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Dev Biol. 2003 Oct 1;262(1):162-72.

Circulating blood island-derived cells contribute to vasculogenesis in the embryo proper.

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Cardiovascular Developmental Biology Center, Department of Cell Biology, Medical University of South Carolina, 171 Ashley Avenue, Charleston, SC 29425, USA.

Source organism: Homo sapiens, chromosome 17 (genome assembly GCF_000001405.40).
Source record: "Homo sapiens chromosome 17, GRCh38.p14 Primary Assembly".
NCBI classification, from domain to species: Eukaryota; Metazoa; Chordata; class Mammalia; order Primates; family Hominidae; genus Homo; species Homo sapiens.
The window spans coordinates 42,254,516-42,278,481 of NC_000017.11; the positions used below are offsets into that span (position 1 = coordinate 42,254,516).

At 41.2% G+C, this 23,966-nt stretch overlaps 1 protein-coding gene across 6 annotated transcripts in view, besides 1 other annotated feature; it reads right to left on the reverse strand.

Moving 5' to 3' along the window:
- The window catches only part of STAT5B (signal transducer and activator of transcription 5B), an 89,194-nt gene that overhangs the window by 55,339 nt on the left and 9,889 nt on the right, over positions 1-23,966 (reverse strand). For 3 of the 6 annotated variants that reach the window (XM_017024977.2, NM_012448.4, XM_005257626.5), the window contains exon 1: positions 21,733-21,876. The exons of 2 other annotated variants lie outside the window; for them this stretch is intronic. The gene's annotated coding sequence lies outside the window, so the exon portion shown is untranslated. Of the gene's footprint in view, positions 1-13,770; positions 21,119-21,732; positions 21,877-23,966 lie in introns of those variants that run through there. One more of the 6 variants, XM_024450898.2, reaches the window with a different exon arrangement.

While recent findings have established that cells derived from the bone marrow can contribute to vasculogenesis in the adult, it is unclear whether an analogous population of cells in the embryo can also contribute to vasculogenesis. Using a retroviral labeling strategy, we demonstrate that circulating blood island-derived cells contribute to the genesis of both extra- and intraembryonic blood vessels in the early quail embryo. This finding establishes that vasculogenesis in the embryo is a composite of two processes: the direct in situ formation of blood vessels from mesodermally derived angioblasts and the incorporation and differentiation of circulating endothelial cell progenitors into forming embryonic blood vessels.

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